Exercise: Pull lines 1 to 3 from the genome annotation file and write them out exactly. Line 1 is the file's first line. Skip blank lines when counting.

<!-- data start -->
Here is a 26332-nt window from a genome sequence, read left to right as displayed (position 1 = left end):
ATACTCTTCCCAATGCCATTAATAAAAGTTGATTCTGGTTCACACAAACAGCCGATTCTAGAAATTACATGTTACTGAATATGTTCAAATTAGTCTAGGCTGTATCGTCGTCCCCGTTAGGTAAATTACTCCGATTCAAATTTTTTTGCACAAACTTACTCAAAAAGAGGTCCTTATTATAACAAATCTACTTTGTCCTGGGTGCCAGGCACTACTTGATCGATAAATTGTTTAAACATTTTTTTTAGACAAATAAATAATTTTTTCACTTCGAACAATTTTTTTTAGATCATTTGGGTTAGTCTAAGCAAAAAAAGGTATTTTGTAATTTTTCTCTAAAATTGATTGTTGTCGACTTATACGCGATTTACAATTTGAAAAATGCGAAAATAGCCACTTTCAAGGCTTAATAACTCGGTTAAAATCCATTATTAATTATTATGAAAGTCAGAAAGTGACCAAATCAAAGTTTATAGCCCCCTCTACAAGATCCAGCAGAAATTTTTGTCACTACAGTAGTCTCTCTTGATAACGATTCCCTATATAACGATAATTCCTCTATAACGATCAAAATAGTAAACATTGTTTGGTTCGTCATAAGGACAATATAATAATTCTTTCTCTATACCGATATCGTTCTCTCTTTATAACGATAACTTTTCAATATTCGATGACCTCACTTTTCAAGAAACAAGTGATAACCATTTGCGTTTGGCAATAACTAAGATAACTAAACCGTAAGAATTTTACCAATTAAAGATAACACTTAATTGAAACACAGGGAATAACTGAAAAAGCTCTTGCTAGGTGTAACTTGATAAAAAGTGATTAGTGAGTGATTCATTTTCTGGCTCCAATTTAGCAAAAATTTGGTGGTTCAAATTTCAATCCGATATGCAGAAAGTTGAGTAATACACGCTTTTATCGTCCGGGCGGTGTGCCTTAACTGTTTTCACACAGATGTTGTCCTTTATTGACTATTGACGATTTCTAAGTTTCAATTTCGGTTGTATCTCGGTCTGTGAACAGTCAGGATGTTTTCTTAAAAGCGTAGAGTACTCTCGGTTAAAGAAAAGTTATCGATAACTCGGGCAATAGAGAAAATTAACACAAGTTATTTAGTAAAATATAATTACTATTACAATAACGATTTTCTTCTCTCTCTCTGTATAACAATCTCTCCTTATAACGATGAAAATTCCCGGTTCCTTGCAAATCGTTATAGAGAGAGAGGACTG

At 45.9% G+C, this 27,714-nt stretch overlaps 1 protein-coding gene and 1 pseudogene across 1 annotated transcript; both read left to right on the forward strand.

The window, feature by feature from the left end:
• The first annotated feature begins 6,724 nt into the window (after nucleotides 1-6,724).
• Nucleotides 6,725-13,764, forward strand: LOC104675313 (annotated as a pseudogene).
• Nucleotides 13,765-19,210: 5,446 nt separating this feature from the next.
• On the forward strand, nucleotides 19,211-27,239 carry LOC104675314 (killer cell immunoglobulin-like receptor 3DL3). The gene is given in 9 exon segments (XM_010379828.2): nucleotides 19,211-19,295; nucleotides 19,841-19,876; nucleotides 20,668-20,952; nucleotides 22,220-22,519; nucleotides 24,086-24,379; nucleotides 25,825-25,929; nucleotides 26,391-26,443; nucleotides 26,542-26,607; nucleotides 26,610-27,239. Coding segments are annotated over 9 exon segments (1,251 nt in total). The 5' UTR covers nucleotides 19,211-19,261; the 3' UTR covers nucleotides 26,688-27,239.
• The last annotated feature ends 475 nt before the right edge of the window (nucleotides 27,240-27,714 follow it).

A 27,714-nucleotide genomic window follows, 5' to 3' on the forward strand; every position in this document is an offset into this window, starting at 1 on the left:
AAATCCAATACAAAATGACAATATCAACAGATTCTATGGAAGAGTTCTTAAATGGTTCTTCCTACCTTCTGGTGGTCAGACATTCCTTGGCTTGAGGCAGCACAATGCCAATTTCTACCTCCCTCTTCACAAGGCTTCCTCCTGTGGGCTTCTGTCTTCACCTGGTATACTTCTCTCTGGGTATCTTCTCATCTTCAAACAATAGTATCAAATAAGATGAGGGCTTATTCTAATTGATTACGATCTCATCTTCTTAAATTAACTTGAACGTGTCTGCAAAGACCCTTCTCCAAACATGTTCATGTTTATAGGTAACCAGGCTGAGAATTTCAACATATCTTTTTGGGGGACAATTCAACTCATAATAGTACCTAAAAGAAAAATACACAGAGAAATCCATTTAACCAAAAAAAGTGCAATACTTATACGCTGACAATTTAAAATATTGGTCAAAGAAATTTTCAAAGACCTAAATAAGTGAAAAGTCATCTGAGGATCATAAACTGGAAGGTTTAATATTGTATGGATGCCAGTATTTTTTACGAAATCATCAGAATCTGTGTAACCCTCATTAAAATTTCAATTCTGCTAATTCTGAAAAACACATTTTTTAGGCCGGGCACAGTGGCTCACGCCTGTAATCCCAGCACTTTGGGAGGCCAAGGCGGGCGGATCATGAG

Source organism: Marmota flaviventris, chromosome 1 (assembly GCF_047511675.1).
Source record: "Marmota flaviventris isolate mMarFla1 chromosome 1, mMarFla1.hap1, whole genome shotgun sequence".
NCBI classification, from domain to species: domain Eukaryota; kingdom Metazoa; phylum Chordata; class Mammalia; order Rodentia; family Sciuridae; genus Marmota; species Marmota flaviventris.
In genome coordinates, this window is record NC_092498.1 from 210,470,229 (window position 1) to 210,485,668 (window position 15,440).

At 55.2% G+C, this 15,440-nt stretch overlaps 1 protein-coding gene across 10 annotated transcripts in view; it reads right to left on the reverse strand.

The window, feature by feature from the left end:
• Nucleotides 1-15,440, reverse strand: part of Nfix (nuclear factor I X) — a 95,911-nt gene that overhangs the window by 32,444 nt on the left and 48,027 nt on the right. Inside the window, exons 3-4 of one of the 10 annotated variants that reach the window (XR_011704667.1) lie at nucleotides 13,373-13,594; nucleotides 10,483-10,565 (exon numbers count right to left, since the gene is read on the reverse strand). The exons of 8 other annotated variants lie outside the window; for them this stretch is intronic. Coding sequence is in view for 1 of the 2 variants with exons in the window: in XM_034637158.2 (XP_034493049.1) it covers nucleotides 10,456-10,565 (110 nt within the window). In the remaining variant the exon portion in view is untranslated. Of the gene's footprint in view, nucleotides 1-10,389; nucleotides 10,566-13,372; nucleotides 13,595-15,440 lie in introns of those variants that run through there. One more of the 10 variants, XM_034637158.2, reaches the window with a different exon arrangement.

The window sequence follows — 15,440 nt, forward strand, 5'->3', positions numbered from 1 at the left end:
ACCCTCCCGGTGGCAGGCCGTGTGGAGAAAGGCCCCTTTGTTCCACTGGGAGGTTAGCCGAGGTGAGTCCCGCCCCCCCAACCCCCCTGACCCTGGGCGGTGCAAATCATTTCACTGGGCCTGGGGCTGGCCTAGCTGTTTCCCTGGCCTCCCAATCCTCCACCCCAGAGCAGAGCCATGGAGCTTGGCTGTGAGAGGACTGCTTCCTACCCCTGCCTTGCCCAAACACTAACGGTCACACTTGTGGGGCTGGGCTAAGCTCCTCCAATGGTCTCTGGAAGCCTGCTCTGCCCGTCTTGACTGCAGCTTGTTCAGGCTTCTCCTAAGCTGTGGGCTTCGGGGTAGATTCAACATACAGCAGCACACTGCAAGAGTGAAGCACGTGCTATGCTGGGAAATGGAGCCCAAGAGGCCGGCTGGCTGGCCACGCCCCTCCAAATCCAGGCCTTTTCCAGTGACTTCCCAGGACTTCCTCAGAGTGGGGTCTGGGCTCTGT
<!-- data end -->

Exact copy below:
Here is a 26332-nt window from a genome sequence, read left to right as displayed (position 1 = left end):
ATACTCTTCCCAATGCCATTAATAAAAGTTGATTCTGGTTCACACAAACAGCCGATTCTAGAAATTACATGTTACTGAATATGTTCAAATTAGTCTAGGCTGTATCGTCGTCCCCGTTAGGTAAATTACTCCGATTCAAATTTTTTTGCACAAACTTACTCAAAAAGAGGTCCTTATTATAACAAATCTACTTTGTCCTGGGTGCCAGGCACTACTTGATCGATAAATTGTTTAAACATTTTTTTTAGACAAATAAATAATTTTTTCACTTCGAACAATTTTTTTTAGATCATTTGGGTTAGTCTAAGCAAAAAAAGGTATTTTGTAATTTTTCTCTAAAATTGATTGTTGTCGACTTATACGCGATTTACAATTTGAAAAATGCGAAAATAGCCACTTTCAAGGCTTAATAACTCGGTTAAAATCCATTATTAATTATTATGAAAGTCAGAAAGTGACCAAATCAAAGTTTATAGCCCCCTCTACAAGATCCAGCAGAAATTTTTGTCACTACAGTAGTCTCTCTTGATAACGATTCCCTATATAACGATAATTCCTCTATAACGATCAAAATAGTAAACATTGTTTGGTTCGTCATAAGGACAATATAATAATTCTTTCTCTATACCGATATCGTTCTCTCTTTATAACGATAACTTTTCAATATTCGATGACCTCACTTTTCAAGAAACAAGTGATAACCATTTGCGTTTGGCAATAACTAAGATAACTAAACCGTAAGAATTTTACCAATTAAAGATAACACTTAATTGAAACACAGGGAATAACTGAAAAAGCTCTTGCTAGGTGTAACTTGATAAAAAGTGATTAGTGAGTGATTCATTTTCTGGCTCCAATTTAGCAAAAATTTGGTGGTTCAAATTTCAATCCGATATGCAGAAAGTTGAGTAATACACGCTTTTATCGTCCGGGCGGTGTGCCTTAACTGTTTTCACACAGATGTTGTCCTTTATTGACTATTGACGATTTCTAAGTTTCAATTTCGGTTGTATCTCGGTCTGTGAACAGTCAGGATGTTTTCTTAAAAGCGTAGAGTACTCTCGGTTAAAGAAAAGTTATCGATAACTCGGGCAATAGAGAAAATTAACACAAGTTATTTAGTAAAATATAATTACTATTACAATAACGATTTTCTTCTCTCTCTCTGTATAACAATCTCTCCTTATAACGATGAAAATTCCCGGTTCCTTGCAAATCGTTATAGAGAGAGAGGACTG

At 45.9% G+C, this 27,714-nt stretch overlaps 1 protein-coding gene and 1 pseudogene across 1 annotated transcript; both read left to right on the forward strand.